Offbeat Occupations: A lock on the locked-out market

Jon Georgeson, owner of 24/7 Locksmith, says most of his work involves picking home or auto locks. Georgeson, 22, has been locksmithing for seven years.

On March 18, when Kansas University men’s basketball defeated Purdue 63-60 in the NCAA tournament, Jon Georgeson, owner of 24/7 Locksmith, spent the wee hours of his morning walking through “the war zone.”

“(I saw) kids walking around carrying each other,” he said. “It reminded me of a ‘Saving Private Ryan’ war zone; kids (were) helping each other get places and what not. … I was in the middle of the war zone, opening up cars and houses for drunk person after drunk person.

“I walked right up in the middle of some parties and everyone was like, ‘It’s the locksmith dude,’ kind of like the pizza dude.”

Georgeson, 22, has been locksmithing since he was 15. His stepfather owns Ace Locksmith in Topeka, and after school, Georgeson would head to his shop to start picking and rekeying locks.

“I sat in that shop literally every day after school and during the summer, working on locks and taking them apart and then putting them together,” he said.

With access to the shop, Georgeson was able to learn to pick antique and rare locks from a collection his step father had accumulated.

“There really are just so many different varieties of locks,” he said. “There are locks on the KU doors that are 50, 60 years old that are still working and operating, and you have to know how to do those.”

It’s repetition that teaches you how to pick a lock, said Georgeson, who can now unlock most within a minute or two. Exposure is also key, as there are nuances to every lock. And some get complicated.

“For BMWs, it’s like (a) Boy Scout password,” said Georgeson. “You have to tap a button on the center console where the clock is, then pop the handle out twice; then you’re able to use the power locks to open the doors.”

Before people call Georgeson, they often try their own hand at getting inside.

“I’ve seen people tearing up their car with no regards to it,” he said. “By the time I show up, I won’t even work on that door.”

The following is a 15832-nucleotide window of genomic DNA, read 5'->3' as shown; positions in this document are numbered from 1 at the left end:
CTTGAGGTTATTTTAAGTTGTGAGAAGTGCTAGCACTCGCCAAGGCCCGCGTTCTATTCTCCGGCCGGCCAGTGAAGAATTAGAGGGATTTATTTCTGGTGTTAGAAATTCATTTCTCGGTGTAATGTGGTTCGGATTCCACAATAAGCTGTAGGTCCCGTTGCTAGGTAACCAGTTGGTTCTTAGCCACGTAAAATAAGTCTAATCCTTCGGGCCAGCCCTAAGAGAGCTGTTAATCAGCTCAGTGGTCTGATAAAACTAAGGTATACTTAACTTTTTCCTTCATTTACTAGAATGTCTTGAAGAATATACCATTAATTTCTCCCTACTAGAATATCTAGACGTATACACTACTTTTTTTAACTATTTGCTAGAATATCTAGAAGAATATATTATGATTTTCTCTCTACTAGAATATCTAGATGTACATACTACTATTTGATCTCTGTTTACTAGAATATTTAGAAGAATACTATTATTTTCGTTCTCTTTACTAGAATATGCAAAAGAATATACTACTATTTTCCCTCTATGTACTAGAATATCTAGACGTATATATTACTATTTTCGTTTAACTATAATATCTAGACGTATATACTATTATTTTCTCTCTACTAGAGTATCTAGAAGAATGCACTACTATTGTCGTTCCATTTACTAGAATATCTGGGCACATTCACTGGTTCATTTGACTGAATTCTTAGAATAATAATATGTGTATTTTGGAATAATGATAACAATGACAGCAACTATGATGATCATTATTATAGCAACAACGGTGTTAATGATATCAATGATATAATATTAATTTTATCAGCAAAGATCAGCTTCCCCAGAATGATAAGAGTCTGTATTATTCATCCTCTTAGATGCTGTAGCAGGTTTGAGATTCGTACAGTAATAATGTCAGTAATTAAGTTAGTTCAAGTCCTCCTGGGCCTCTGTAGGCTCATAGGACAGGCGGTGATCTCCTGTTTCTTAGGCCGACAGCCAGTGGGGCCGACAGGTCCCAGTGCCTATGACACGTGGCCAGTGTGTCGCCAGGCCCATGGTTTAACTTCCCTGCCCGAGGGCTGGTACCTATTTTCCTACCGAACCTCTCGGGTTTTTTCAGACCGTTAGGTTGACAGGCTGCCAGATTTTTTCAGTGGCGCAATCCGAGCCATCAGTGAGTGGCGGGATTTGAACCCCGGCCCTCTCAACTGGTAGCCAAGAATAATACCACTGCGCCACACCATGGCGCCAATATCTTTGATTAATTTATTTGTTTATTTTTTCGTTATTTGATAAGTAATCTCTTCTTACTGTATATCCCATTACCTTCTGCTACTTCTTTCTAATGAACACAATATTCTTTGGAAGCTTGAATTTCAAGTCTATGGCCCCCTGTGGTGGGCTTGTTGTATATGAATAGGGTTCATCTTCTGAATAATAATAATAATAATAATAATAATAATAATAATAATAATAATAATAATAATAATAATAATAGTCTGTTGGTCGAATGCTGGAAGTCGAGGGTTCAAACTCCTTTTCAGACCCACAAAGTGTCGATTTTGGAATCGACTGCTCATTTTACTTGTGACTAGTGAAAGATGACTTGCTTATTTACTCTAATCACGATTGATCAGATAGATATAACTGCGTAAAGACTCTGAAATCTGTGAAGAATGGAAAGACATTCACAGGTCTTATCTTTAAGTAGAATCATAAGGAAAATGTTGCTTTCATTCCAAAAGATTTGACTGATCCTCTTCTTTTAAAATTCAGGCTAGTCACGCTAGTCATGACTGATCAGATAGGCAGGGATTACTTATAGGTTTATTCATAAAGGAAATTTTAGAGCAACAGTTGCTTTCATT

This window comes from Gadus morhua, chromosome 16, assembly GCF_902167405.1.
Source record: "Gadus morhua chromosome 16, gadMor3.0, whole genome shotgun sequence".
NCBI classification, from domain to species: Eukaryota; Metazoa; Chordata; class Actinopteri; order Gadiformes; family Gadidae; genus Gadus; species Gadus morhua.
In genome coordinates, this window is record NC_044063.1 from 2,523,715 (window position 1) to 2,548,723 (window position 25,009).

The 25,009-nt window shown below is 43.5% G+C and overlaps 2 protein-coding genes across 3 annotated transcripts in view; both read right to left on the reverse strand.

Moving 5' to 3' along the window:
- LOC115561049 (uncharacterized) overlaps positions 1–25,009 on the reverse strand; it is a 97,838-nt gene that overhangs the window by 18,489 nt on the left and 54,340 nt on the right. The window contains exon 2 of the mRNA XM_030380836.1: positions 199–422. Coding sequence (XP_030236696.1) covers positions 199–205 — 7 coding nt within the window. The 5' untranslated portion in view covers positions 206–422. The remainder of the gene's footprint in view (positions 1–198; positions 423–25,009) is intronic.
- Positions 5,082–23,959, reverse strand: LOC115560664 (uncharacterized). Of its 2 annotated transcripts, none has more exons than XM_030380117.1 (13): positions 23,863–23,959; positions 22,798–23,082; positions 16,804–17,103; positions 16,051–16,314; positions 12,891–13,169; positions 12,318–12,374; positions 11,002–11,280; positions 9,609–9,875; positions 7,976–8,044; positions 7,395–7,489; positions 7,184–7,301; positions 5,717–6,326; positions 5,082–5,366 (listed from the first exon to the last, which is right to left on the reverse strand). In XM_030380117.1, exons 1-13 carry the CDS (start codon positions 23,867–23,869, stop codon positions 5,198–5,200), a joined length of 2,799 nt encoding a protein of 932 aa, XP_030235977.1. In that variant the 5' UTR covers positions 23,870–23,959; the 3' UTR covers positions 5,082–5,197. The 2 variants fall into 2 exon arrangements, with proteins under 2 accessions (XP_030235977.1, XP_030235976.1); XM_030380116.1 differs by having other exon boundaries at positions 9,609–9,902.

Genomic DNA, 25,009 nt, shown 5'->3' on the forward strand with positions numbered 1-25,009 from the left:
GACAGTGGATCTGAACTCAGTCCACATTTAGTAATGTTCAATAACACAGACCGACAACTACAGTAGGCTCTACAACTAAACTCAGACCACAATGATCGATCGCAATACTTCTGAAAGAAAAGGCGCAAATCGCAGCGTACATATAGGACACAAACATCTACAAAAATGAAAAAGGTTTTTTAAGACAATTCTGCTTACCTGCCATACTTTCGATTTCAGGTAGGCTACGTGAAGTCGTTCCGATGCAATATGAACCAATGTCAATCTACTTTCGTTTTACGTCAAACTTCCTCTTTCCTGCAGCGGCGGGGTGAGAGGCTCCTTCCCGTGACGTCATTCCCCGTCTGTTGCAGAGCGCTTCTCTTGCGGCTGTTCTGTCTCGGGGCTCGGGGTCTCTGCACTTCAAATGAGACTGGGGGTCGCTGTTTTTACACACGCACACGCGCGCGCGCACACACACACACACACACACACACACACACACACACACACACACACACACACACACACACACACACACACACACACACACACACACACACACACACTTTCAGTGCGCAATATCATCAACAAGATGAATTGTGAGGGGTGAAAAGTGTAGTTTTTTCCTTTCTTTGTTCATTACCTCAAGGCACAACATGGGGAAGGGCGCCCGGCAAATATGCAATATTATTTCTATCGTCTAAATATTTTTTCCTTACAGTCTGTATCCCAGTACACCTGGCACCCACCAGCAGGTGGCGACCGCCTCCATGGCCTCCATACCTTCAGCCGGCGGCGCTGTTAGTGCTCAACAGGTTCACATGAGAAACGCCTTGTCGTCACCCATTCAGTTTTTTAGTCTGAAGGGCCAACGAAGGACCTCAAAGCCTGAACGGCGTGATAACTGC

As a locksmith who offers 24-hour service, Georgeson has to keep his weekends open in case he gets a call.

“I’m pretty much locked to the town,” he said. “Every locksmith knows, as soon as you try to do something, even if you haven’t gotten any (work) all day … it’s going to happen, so you might as well not do it. I try to sneak out on the boat a couple times (and when) I get on the water, I sit there for 5 minutes, just put the pole in and a call comes in.”

Many of the callers are drunk. Not all of them, of course. There are lots of people who simply erred, rushed out of the house, leaving the keys behind. But plenty of others are intoxicated.

“On the weekends, it completely goes wild,” said Georgeson. “If people are partying, most likely I’m going to be getting locksmith calls. Yeah, they had their good times, but they’re all locking themselves out. It’s a direct relation almost.”

Georgeson recognizes that the fee for locking your keys inside is steep, and to someone who has never had to call a locksmith before, it can be an unexpected blow on an already bad day. With that in mind, Georgeson offers inexpensive rates, agreeing to open some locks for as low as $30, and he is always willing to match competitors’ prices.

Once Georgeson had to unlock a 2006 Civic with automatic locks five times in one month.

“It went from a $50 call to a $40 call to a $30 call,” said Georgeson. “(The owner) looked like he was doing fine in life … it was just one of those strings of bad luck, (and) I try to keep it at a fair reasonable price.”